The Government of Haryana PWD vs M/S G.F. Toll Road Pvt. Ltd. on
3 January 2019
The Government of Haryana PWD Haryana (B&R) Branch Appellant
M/s. G.F. Toll Road Pvt. Ltd. & Ors. Respondents
On 12.12.2008 the Appellant- State and Respondent No. 1 - M/s. G. F. Toll Road Pvt. Ltd.entered into a contract for construction, operation, and maintenance of Gurgaon- Faridabad Road and Ballabhgarh-Sohna Road on BOT (Build, Operate and Transfer) basis. The period of construction was for 24 months commencing from 31.05.2009. The said contract contained a provision for resolution of disputes. The clause stated that any dispute arising between the parties shall be resolved by reference to arbitration by a Board of Arbitrators. The agreement also stated that there shall be a Board of three Arbitrators, two of them shall be appointed by each party and the third arbitrator shall be appointed in accordance with the Rules 25 and 27 of Arbitration of the Indian Council of Arbitration.
During the implementation of the contract, disputes arose between the parties and Respondent No. 1 - M/s. G. F. Toll Road Pvt. Ltd. invoked the arbitration clause. Respondent No. 1 requested Respondent No.2- Indian Council of Arbitration (ICA) to commence the arbitration proceedings. On 05.05.2015 Respondent No. 1 appointed a retired Engineer-in-Chief, Mr. Surjeet Singh as their nominee arbitrator. The Appellant- State also appointed a retired Engineer-in-Chief, Mr. M.K. Aggarwal as their nominee arbitrator. An objection was raised by Respondent No. 2 on the appointment of Mr. M.K. Aggarwal on the ground that the appointed arbitrator was a former employee of the State and there may be justifiable doubts with regard to his impartiality while acting as an arbitrator. The Appellant refuted the objection on the ground that there was no such law that disproved the appointment of a former employee as an arbitrator and there can be no justifiable doubts concerning his integrity since the nominee arbitrator retired 10 years ago.
The Respondent No.2 reiterated that it has been established that there exists a direct relationship between the nominated arbitrator and the State, hence, a new arbitrator has to be appointed by the State. Respondent No. 2 requested 30 days to appoint a substitute arbitrator. In the meanwhile, Respondent No.2 went ahead and appointed the nominee arbitrator on behalf of the Appellant and the Presiding Officer.
The Appellant challenged the appointment of the nominee arbitrator in the District Court. The District Court held that the Petition was not maintainable. Subsequently, the Appellant – State filed a Civil Revision Petition before the Punjab and Haryana High Court, Chandigarh. The Civil Revision Petition was dismissed by the High Court and the decision of the District Court was upheld. After this, the application filed before the Arbitrary Tribunal under section 16 of the Arbitration and Conciliation Act, 1996 also came to be dismissed. Hence, the Appellant approached the Supreme Court.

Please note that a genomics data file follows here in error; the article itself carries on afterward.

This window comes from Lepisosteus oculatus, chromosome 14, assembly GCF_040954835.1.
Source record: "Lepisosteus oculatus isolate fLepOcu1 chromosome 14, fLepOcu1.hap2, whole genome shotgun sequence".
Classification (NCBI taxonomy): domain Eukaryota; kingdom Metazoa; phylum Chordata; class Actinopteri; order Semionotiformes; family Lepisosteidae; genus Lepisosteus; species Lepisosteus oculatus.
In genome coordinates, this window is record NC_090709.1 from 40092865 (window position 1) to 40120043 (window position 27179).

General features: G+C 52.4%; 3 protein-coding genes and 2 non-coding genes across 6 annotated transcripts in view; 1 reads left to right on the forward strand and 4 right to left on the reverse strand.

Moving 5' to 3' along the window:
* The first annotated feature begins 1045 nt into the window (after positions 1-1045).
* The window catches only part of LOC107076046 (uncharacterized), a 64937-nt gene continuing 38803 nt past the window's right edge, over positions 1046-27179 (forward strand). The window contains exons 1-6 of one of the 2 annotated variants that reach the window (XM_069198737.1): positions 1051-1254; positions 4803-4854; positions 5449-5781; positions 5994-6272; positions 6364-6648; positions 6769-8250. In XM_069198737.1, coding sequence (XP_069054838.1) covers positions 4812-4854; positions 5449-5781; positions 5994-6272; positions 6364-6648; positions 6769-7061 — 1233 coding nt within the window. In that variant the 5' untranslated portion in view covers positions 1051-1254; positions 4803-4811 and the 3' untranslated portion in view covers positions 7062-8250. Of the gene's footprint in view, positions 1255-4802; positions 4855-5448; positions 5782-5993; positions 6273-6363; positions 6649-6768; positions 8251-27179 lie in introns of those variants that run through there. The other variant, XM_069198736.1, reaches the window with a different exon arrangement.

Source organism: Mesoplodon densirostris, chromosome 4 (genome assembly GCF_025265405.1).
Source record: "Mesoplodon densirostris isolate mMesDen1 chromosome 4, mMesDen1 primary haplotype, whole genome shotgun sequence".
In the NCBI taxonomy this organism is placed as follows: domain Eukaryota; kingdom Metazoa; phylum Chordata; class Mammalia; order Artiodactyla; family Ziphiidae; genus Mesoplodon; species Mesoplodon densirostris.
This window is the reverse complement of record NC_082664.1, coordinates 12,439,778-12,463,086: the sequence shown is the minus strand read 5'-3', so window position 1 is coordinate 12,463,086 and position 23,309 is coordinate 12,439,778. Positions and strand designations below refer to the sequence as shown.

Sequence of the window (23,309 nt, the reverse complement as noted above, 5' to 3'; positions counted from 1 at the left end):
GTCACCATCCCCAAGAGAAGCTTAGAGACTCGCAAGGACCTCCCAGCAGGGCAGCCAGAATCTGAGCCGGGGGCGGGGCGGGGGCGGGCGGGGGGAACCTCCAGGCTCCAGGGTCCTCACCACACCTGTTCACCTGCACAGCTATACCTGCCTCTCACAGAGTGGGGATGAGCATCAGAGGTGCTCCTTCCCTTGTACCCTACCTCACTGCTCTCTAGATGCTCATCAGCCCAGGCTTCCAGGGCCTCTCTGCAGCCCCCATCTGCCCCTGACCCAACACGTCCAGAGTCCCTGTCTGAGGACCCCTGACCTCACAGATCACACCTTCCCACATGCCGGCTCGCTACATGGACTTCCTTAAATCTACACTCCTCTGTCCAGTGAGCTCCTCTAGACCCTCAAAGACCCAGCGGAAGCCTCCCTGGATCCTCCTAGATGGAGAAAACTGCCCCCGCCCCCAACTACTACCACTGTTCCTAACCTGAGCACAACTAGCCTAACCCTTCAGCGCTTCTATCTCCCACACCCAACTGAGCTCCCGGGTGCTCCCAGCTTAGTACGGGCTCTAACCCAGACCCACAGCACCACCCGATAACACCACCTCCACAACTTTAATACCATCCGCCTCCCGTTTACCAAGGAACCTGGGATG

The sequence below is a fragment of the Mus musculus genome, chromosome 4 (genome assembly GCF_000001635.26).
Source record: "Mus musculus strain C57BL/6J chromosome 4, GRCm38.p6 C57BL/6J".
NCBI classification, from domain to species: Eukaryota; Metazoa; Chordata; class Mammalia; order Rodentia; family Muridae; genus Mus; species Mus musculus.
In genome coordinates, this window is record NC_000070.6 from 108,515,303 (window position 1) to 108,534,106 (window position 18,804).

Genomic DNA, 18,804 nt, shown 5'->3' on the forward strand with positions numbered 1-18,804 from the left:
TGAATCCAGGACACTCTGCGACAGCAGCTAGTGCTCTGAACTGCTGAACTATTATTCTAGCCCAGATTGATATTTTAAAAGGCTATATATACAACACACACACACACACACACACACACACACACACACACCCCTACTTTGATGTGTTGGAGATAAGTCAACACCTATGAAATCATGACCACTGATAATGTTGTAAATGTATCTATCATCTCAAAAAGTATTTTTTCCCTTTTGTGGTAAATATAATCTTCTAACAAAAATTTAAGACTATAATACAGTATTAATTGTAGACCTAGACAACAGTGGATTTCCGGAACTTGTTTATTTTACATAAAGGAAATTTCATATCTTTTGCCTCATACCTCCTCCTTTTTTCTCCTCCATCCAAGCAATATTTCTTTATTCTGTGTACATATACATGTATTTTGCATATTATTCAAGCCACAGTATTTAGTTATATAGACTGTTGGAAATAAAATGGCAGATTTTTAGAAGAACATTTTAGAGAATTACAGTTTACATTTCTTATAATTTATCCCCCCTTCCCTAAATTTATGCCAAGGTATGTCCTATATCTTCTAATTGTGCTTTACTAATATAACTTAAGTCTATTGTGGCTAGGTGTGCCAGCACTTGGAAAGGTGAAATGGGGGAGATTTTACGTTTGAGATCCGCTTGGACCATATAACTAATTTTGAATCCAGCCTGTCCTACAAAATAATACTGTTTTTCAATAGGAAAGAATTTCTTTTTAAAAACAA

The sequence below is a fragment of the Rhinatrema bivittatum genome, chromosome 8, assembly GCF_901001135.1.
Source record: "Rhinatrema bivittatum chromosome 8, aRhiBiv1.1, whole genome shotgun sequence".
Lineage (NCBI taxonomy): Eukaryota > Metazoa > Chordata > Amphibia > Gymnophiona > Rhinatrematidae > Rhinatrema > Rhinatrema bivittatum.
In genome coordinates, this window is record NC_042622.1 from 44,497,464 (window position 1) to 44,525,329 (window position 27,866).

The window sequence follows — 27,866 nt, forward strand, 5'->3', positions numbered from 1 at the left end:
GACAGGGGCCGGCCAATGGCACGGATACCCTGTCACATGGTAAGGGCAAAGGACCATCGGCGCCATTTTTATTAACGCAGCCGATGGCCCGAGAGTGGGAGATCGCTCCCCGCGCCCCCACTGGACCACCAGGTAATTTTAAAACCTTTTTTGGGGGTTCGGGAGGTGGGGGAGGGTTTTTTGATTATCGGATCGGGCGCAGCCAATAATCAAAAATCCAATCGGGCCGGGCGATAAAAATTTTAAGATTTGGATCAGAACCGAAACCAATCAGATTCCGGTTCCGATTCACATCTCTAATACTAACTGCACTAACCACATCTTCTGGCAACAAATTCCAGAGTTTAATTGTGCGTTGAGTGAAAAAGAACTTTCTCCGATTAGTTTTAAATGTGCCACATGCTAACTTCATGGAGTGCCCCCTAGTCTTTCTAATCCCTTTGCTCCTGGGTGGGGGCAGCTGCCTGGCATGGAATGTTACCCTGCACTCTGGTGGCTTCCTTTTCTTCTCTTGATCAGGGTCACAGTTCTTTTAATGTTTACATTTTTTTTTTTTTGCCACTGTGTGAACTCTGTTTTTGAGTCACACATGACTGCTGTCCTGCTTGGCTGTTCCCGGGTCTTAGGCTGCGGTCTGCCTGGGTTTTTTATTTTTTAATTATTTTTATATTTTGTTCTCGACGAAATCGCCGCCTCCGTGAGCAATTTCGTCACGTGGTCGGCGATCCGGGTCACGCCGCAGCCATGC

- Whether the appointment of the nominee arbitrator by the Respondent No.2 on behalf of the Appellant was justified?
- Whether a former employee can be appointed as an arbitrator?
- Section 15(2) of the Arbitration and Conciliation Act, 1996- This provision states that the substitute arbitrator has to be appointed in the same procedure as the arbitrator he has substituted was appointed.
- ACC Ltd. v. Global Cements Ltd.- In this case, the Court held that the procedure agreed upon by the parties for the appointment of the original arbitrator is equally applicable to the appointment of a substitute arbitrator, even if the agreement does not specifically provide so.
- Locabail Ltd. v. Bayfield Properties- In this case, the Court held that the greater the passage of time between the past event that reflects a danger of bias and the case in which the objection is raised, the weaker the objection will be.
- Entry 1 to the Fifth Schedule- The 2015 Amendment inserted this provision to the Act. The Entry indicates that a person, who is related to a party as an employee, consultant, or advisor, is disqualified to act as an arbitrator.
Concerning the first issue, the Court applied the provision Section 15(2) and also the rule laid down in the case ACC Ltd. v. Global Cements Ltd. The Court stated that the ICA could have appointed the substitute arbitrator only if the Appellant had conveyed its intention of not appointing a substitute arbitrator. The ICA did not have the authority to usurp the jurisdiction of the Appellant of appointing a substitute arbitrator. Therefore, the Court held that the appointment of the nominee arbitrator on behalf of the Petitioner was unjustified and contrary to the Rules of ICA.
In respect of the second issue, the Court stated that the pre-amended 1996 Act would apply to this case because the appointment was made before the 2015 Amendment. The 1996 Arbitration and Conciliation Act does not provide for any provision that disqualifies a former employee from acting as an arbitrator, provided that there are no justifiable doubts as to his independence and impartiality. The Court also applied the rule laid down in the case Locabail Ltd. v. Bayfield Properties and stated that the fact that the nominee arbitrator was employed to the State 10 years ago, makes the objection of the Respondent untenable.
The Court also applied Entry 1 of the Fifth Schedule and stated that the words ‘is an’ indicates that a present employee, advisor, or consultant of the parties is not permitted to be nominated as an arbitrator. Thus, the objection of the Respondent was untenable. The Court held that the ICA made a bald assertion that the nominee arbitrator – Mr. M. K. Aggarwal would not be independent and impartial.
The judgment was in favor of the Appellant. It was held that the objections made by the Respondent were unjustified. The appointment of the nominee arbitrator on behalf of the Appellant was a